Three Major Call Recording Areas, Social Media Interaction, Mobile Banking Customers, Mobile Bank Case Study

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Three Major Call Recording Areas, Social Media Interaction, Mobile Banking Customers, Mobile Bank Case Study

When it comes to call recording, OrecX officials say their OrekaQM product can help with three major areas:

Evaluate an agent's call. “Call evaluation standards can be customized to focus on key agent behaviors and activities, allowing managers to identify positive agent activities as well as specific areas needing improvement,” company officials say.

Provide specific feedback and coaching to agents. Using the OrecX approach, managers can review the call together with the agent, “highlighting actual examples from the call to illustrate key learning points,” company officials say, for more efficient coaching: “Oreka QM also allows managers to create custom coaching agreements with specific performance goals.”

Measure results over time and across multiple agents. To help with this, the Oreka QM reports provide managers with insight into performance trends and training needs. And it’s more helpful for certain situations, as company officials note, “this information is critical for informal call centers that typically do not have a high ratio of managers to agents.”

Read more here.

Amdocs blogger Jessica Zimet recently shared some reactions to a post on Fast Company brands called “For Brands, Being Human is the New Black.”

Now hold on before going all Benetton here; it’s just talking about how lately brands seem to be portraying themselves as “more open, honest, kind, down-to-earth, and I would add, accessible.” Zimet thinks social media’s had a hand in that, since we customers can now interact with brands -- we have a voice. We’re somebody.

Zimet thinks that since the advent of social media interacting with brands, they’ve sought to become a bit more “human” -- as she says, one thing she’s heard is ”you don’t do business with companies, you do business with people.”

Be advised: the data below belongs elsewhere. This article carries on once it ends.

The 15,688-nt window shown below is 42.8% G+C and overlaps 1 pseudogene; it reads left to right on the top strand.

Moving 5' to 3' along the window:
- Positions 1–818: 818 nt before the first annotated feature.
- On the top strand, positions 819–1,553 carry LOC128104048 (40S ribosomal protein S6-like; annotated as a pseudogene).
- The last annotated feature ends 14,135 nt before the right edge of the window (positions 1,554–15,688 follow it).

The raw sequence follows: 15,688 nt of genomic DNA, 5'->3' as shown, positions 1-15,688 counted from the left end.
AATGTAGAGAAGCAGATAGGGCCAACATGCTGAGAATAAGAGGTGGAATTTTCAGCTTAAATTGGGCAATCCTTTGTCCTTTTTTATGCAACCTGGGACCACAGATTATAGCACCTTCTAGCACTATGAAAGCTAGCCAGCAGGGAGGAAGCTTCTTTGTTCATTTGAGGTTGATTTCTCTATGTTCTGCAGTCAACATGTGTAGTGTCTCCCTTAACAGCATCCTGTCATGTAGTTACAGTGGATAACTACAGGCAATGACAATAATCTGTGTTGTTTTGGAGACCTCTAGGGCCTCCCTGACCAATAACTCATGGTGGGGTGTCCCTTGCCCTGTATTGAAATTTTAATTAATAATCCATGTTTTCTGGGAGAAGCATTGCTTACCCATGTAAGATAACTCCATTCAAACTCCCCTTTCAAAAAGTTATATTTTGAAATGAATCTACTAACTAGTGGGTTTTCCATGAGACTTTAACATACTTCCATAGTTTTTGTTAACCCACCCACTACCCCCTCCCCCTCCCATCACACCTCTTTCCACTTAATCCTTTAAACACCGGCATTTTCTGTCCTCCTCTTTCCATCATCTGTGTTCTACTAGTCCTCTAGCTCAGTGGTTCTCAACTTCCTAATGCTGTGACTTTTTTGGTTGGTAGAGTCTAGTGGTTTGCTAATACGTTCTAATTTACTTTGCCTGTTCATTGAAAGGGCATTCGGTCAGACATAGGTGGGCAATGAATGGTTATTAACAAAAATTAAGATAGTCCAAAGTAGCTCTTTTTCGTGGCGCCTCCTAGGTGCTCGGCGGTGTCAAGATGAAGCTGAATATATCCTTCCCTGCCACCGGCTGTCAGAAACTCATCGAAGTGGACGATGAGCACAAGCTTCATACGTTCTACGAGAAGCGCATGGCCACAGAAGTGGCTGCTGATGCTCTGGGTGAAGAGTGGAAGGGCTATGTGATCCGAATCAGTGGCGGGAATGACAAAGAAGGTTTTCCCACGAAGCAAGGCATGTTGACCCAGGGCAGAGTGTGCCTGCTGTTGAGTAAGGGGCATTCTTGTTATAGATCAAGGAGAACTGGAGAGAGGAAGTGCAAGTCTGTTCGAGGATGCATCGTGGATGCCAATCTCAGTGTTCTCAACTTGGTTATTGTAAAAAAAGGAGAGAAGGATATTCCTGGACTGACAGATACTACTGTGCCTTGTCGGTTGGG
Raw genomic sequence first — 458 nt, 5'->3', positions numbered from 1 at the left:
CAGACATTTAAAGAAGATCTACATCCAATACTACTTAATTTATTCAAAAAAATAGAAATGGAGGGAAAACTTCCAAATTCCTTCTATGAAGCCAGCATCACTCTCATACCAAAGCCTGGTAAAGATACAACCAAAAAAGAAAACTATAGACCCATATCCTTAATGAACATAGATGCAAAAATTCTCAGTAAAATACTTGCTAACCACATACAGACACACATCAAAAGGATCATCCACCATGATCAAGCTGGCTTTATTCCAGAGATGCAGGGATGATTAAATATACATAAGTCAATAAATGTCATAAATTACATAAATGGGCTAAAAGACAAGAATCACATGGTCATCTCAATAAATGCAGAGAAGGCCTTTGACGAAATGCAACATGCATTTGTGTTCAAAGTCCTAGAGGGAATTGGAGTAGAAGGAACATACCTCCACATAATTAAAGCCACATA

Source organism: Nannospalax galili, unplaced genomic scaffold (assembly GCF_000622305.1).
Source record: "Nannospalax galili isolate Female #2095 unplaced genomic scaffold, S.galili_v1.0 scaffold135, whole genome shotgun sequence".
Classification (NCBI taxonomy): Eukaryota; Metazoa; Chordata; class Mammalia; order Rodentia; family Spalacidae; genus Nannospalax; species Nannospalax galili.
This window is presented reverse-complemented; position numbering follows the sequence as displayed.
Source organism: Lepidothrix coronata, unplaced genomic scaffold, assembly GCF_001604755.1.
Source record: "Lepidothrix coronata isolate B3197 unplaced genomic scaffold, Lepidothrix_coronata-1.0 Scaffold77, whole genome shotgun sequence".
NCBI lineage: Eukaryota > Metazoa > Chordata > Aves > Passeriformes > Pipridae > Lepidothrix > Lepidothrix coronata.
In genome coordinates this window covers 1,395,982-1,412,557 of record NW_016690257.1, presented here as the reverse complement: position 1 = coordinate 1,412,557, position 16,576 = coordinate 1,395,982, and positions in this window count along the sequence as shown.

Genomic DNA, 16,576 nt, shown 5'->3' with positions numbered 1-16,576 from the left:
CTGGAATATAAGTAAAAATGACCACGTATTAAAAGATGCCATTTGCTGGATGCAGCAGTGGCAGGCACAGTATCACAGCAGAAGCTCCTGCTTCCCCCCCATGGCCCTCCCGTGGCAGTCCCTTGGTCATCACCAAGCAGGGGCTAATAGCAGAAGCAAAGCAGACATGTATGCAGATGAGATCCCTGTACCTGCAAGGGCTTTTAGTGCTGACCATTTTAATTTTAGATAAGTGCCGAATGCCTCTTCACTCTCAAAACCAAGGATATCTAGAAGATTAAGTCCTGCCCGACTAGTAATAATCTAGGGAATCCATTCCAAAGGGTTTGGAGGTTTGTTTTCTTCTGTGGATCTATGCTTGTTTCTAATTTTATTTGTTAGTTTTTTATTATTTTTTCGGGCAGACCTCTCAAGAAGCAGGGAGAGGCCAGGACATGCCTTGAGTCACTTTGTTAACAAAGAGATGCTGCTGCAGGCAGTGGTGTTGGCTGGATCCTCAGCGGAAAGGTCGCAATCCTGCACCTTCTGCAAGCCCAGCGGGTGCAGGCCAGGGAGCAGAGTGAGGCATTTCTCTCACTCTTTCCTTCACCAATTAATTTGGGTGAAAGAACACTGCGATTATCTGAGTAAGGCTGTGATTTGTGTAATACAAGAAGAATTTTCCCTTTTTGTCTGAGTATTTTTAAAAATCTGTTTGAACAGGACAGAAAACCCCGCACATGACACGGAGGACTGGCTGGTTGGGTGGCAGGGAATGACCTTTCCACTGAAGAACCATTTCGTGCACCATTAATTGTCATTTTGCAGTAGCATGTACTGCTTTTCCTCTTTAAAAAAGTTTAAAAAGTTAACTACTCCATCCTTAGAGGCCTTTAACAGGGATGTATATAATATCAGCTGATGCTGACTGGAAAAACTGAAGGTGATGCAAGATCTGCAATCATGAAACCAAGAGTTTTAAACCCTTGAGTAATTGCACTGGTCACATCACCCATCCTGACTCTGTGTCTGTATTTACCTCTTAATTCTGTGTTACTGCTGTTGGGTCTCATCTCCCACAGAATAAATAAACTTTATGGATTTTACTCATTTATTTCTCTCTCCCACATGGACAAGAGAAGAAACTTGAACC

True enough, but again, the very definition of a “brand” is something that can be expected to act the same way, provide the same experience or product, time and time again. Yes of course people are behind that, but when it comes to branding we’re all collectivists -- the whole is what we’re after, not the sum of its parts.

But Zimet’s right about how social media means you, the customer, “can connect better with your audience, with your customers, when you relate to them from one person to another.”

Again, it seems like a bit of a distinction without a difference. There’s probably a difference between how a person from, say, Deadspin would interact with a site visitor than a person from L.L. Bean customer service or the IRS site. We wouldn’t want the IRS person’s branded personality from Deadspin, and -- I’m sure -- vice-versa.

Read more here.

It’s always nice to get a hometown angle to the news we cover here on Your humble correspondent is currently living in New Zealand – marry a Kiwi and sooner or later you end up here in the Land of the Long White Cloud.

There are worse fates, believe me.

According to a recent piece in Information Week dedicated to the keys of mobile banking, banks are realizing that their customers are more mobile, have devices that are far more mobile than before, and want mobile banking services.

The article highlights SunTrust Banks, where the penny dropped – New Zealand expression – early to this fact. “We introduced a downloadable app in 2007," Kristen Rankin, mobile channel manager for the Atlanta-based institution told Information Week, adding that they soon identified three primary access methods: “Downloadable app, mobile Web, and SMS” – all the while maintaining consistency with their other online offerings.

In early 2010, SunTrust turned to Fiserv and its partner M-Com, a New Zealand-based start-up that Fiserv subsequently acquired, to roll out much-improved mobile banking

services before year-end.

Read more here.

Star One Credit Union had a problem: its 86,000 members were still by and large mailing in paper-based checks. What they wanted was a mobile option that would integrate with the core system but still allow customization so they could get members switched to mobile banking.

The credit union's longtime major sponsor is Lockheed Martin, so they have members around the globe who were all comfortable mailing in paper-based checks. You can imagine the time spent fielding phone calls asking, “Has it come yet? Has it been credited yet?”

According to a recent case study in industry journal Bank Technology News, Margarete Mucker, Star One's vice president of remote services, wanted to go mobile to let the credit union provide more ambitious and attractive offerings – for instance, mobile remote deposit capture, which would get rid of a lot of phone calls from anxious members.

While mobile banking offers much better customer service, according to an Aite Group impact note cited in the BTN case study, “a majority of credit unions surveyed – six in 10 – had yet to offer mobile banking to members.”

Read more here.


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